Question (c) asks for the frame-AB time coordinate of the spacetime point P that is the intersection of the worldline of B and the line of simultaneity in frame C that passes through the spacetime point Q at which C passes A.

    The full equations, that enable calculation for (c) are here.
     
  6. Sep 16, 2016 #5

    RJLiberator

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    Nice!

    Hm, I see.

    [tex] t' = \gamma(t-\frac{vx} {c^2}) [/tex] Should be the one we are looking for.

    t' = B's reading when A passes C.

    [tex] \gamma = \frac{1} {sqrt{1-\frac{v^2} {c^2}}} [/tex]

    Well, we know x should be 1.2 c minutes apart part b
    I suppose t = 3/2 minutes now from part a
    v = c*4/5


    These are all in C's frame.

    So what we get is the following

    [tex] t' = \frac{1.5-\frac{4*1.2c^2} {5c^2}} {\sqrt{1-\frac{16c^2} {25c^2}}} [/tex]

    And this equals 0.9 minutes.

    Although, I'm not really sure why using these values for t, v, x all work out for the initial time that it reads.
    This seems fishy, but, the answer appears to be OK (or at least make sense).
     
  7. Sep 17, 2016 #6

    RJLiberator

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    Can anyone confirm my reasoning for the last post?

    My answer of 0.9 minutes seems reasonable. Q: In C's frame, when A passes C, what time does B read?
    When A passes C, the time on B reads 0.9 minutes.

    My only concern is that I used the information for C over an elapsed time period, not the initial settings (as there I'm lost on how I'd go about that...).

    Why does this work ? (permitting this is the correct answer 0.9 minutes).
     
  8. Sep 17, 2016 #7

    PeroK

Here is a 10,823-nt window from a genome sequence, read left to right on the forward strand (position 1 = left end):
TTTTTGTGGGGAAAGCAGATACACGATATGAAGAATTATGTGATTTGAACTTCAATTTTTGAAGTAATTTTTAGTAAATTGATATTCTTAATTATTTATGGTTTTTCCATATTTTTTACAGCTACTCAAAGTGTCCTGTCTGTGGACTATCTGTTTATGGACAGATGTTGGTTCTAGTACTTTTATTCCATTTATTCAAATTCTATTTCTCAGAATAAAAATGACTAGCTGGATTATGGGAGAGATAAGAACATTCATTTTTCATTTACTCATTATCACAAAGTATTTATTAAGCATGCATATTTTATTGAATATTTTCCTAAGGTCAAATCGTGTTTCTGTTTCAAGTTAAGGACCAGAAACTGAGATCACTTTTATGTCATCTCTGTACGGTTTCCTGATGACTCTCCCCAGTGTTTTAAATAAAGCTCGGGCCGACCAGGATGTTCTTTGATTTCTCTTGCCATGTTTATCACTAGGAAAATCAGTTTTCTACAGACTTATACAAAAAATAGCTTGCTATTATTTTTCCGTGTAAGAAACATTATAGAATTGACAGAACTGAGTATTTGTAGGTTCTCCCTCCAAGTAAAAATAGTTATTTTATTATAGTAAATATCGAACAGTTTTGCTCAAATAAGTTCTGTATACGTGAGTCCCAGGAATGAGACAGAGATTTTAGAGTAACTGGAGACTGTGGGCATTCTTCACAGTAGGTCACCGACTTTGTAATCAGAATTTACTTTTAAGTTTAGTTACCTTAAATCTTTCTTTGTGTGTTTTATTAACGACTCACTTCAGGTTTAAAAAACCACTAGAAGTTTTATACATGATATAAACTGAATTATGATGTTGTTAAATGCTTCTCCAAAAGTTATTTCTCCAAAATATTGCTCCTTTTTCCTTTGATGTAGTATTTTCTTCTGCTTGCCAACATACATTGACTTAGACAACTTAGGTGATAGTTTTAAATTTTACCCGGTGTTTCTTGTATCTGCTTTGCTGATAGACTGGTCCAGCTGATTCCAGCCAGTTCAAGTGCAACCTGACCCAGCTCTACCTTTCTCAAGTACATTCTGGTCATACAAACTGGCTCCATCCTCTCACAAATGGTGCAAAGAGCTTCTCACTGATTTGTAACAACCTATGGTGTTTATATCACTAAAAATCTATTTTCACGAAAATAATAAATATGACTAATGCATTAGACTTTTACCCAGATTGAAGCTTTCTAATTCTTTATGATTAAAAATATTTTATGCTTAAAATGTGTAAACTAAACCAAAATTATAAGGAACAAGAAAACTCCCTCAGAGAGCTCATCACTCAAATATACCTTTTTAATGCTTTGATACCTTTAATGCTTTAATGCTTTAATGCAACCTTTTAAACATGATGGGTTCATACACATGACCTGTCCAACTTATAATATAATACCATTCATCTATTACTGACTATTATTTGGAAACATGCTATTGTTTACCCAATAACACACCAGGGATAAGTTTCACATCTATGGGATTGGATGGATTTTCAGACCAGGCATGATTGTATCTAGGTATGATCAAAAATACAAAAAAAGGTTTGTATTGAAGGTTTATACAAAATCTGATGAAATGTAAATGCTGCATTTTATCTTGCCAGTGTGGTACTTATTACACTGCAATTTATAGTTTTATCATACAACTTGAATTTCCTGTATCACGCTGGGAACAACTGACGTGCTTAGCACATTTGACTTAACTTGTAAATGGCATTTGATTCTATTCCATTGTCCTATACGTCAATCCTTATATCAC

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    It's not 0.9 minutes. That's something else that is relevant here but not the answer to c).

    (It's really confusing calling those the "Lorentz" equations. Those are the time dilation and length contraction equations, not to be confused with the Lorentz Transformation. Where does that terminology come from?)

    There are several ways to do part c). You could ask the following questions:

    1) In the A-B frame, what do both clocks read when C passes B?

    2) In C's frame, what how much does B's clock advance between C passing A and B?

    3) Can you use these two calculations to get the answer to c)?
     
  9. Sep 17, 2016 #8

    RJLiberator

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    Well, we know that 1.5 minutes is the time elapsed when C reaches B in C's frame.

    [tex] 1.5mins = t\sqrt{1-\frac {16} {25}} => t = 2.5 minutes [/tex]

    That makes sense as the velocity = 4c/5 so you would expect it to be an elapsed time greater than the 2 minutes it takes speed to travel the distance.


    B's clock advances from 0 to 1.5 minutes in C's frame. B's clock advances 1.5 minutes.

    So, in c's frame, when A passes C that must been that B reads 1.0 minutes.

    A = 0 minutes when C see's A passing it (in c's frame).